What to do when you suspect elder abuse? Trust your gut!

Age Concern is a charity dedicated to helping older New Zealanders have a great later life. Supporting people who are experiencing elder abuse is part of their DNA. 
Elder abuse occurs when an older person is harmed through the actions of those they trust.  No one is immune. It can happen to men and women of every culture, faith, ethnicity, and socio-economic group. 

Unfortunately, elder abuse is prevalent in New Zealand but often not reported.  But we can all play our part in speaking up, so older Kiwis can be free from the fear, mental anguish, emotional pain, and distress the elder abuse causes. 
Many people think it won’t happen to them or to someone in their family, so it is confronting when it does. However, Age Concerns say they would rather people seek support early, rather than let it go and escalate.
It affects those who own a great deal, those who own very little, and all those in-between who have managed to save and invest enough to cover their needs for their own retirement years.

“If we all acted on the inkling we have when something seems a bit off, older people’s lives and dignity would be saved,” she says.

“Elder abuse is a hard issue to raise, and it is often underreported due to the perceived shame that may bring on a family. But we cannot turn a blind eye anymore because people’s choices are being disregarded, they are not getting the care they need, and their voices are not being listened to in these situations.”

How can I tell if someone is being abused or neglected?
The following signs may indicate an older person is being abused:

  • unexplained behaviour, sleeping or eating habits
  • fearfulness and edginess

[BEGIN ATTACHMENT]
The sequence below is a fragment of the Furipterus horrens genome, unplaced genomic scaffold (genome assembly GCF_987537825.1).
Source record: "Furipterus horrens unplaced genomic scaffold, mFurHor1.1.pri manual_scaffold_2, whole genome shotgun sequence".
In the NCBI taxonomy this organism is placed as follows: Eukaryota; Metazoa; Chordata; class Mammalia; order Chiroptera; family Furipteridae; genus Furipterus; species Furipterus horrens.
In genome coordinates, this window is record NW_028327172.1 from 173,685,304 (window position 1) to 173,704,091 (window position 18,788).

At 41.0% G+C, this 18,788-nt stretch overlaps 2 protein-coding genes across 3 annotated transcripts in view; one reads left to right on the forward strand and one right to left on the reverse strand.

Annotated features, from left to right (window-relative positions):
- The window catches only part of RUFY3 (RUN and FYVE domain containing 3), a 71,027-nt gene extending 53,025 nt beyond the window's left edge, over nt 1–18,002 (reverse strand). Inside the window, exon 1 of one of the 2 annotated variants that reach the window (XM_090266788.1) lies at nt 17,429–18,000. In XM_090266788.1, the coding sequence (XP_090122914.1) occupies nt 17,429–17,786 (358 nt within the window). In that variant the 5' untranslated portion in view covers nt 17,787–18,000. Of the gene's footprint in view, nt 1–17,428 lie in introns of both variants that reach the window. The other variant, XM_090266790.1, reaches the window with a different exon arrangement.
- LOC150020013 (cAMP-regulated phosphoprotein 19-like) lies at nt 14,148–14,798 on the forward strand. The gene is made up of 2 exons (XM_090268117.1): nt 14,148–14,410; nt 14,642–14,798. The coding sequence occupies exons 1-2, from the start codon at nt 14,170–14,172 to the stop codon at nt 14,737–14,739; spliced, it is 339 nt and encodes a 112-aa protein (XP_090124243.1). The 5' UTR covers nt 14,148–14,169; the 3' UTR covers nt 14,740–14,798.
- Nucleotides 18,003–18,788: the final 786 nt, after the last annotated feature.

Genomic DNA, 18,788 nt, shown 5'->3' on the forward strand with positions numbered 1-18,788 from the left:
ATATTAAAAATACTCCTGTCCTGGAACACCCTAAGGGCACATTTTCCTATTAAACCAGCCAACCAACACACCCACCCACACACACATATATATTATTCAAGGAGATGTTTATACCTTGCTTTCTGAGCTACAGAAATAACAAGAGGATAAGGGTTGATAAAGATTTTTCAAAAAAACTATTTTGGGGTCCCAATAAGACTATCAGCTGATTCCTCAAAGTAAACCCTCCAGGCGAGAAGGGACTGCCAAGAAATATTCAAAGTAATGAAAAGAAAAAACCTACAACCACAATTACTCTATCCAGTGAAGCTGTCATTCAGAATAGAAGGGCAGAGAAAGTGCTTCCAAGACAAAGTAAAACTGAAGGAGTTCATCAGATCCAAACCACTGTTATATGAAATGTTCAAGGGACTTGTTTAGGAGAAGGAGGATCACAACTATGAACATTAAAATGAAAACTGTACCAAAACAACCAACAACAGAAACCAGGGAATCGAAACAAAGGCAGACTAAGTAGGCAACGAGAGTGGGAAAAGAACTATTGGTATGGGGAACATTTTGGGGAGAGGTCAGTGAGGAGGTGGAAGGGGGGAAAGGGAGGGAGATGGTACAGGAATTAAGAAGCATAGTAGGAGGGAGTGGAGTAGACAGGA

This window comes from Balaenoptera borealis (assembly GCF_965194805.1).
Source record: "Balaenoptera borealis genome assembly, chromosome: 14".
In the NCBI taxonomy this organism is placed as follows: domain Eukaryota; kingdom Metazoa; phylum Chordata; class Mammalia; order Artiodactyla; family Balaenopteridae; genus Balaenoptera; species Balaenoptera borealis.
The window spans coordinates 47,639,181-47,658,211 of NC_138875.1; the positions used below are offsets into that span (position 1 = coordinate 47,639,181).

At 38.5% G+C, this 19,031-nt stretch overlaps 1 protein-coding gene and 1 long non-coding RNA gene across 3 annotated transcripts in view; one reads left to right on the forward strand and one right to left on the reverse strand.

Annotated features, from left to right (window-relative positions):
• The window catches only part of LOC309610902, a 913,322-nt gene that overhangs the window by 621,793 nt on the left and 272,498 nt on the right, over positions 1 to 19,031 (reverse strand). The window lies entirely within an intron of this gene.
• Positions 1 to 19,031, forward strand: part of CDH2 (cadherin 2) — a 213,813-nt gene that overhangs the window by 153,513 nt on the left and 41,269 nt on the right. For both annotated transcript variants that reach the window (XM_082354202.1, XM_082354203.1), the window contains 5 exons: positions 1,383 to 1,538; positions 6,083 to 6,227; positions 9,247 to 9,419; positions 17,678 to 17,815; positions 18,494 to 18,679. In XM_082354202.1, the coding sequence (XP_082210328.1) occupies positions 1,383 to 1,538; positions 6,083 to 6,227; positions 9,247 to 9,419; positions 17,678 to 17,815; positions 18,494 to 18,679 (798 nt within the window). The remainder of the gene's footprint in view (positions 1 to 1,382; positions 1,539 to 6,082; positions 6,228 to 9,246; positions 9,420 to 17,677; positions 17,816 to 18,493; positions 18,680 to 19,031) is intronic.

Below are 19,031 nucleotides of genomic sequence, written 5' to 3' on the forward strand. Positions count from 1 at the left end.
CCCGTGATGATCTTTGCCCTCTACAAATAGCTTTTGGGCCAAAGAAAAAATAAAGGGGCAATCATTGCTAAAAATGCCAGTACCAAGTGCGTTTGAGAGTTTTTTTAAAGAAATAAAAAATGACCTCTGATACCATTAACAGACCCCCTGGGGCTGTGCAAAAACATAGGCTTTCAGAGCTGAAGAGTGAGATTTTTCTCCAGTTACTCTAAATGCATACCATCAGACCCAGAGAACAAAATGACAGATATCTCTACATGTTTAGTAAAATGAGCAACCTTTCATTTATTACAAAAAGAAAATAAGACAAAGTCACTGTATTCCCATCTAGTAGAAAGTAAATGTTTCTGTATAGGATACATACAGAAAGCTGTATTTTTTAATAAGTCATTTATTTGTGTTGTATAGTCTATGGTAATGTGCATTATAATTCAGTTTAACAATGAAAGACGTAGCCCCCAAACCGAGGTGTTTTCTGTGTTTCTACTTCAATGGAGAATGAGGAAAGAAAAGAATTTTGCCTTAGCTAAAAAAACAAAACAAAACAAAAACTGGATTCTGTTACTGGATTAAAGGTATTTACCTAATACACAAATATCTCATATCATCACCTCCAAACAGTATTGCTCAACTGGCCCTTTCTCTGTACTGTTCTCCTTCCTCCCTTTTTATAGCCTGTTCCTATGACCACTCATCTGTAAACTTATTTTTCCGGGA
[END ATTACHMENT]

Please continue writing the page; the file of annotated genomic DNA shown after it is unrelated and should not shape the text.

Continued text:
• confusion
  • unexplained injuries
  • drowsiness (due to over-medication)
  • recoiling from touch
  • unusual withdrawals from bank accounts
  • unpaid bills, lack of money for necessities.

“Please trust your gut and get in touch with us, we know talking to someone early on is a game-changer, says Billings-Jensen.
Elder abuse and neglect have a negative impact on the well-being and quality of life of older people. As a result, older people’s lives are devalued. 
The personal losses associated with abuse can be devastating and include the loss of independence, homes, life savings, health, dignity, and security. It damages family/whānau relationships, financial security, and mental and physical health, increasing dependency on health and support agencies which may result in the need for residential care.” 

How you can help – 10 tips to be kind and prevent abuse

  • Love and cherish your older relatives
  • Phone, zoom, or facetime older people
  • Visit older people in your neighbourhood
  • Involve kaumātua in your social activities
  • Encourage older people to make their own decisions
  • Support older people to use their money for their needs
  • Honour kaumātua’s wisdom
  • Enable older people to set their own pace
  • Speak respectfully and listen to older people’s stories
  • Seek advice from any Elder Abuse Service or Age Concern if you think an older person is being abused or neglected.

Join the movement to fight ageism?

Stand against ageism with us and sign up on www.ageconcern.org.nz as an Age Concern New Zealand Dignity Champions and pledge to:

  • Reject stereotypes and focus on the uniqueness of every individual
  • Speak up when you hear people speaking negatively about growing old
  • Have the courage to question practices they feel are disrespectful to older people
  • Be patient, polite, and friendly
  • Have zero tolerance for abuse or neglect
  • Build relationships. 

Report it!

If you or someone you know has questions about elder abuse, they can get in touch with their local Age Concern for free and confidential advice and support www.ageconcern.org.nz or freephone 0800 65 2 105. If it is a crisis or emergency, and someone’s safety is at risk please call the emergency services on 111.

About Age Concern New Zealand 'on research'

At the heart of everything Age Concern does is a passion to see older people experience well-being, respect, dignity, and to be included and valued. We support, inform and advise older people on issues such as access to health care, transport, housing, financial entitlements, and social opportunities. We also work to combat real problems in our society, like elder abuse and neglect, chronic loneliness and social isolation. We provide specialist services with trained and qualified professionals able to give expert advice and assistance. Age Concern is a charity and relies on the support of volunteers and public donations to do much of the work we do. To help us help older people, please consider making a donation of your time or money. To see how, visit www.ageconcern.org.nz
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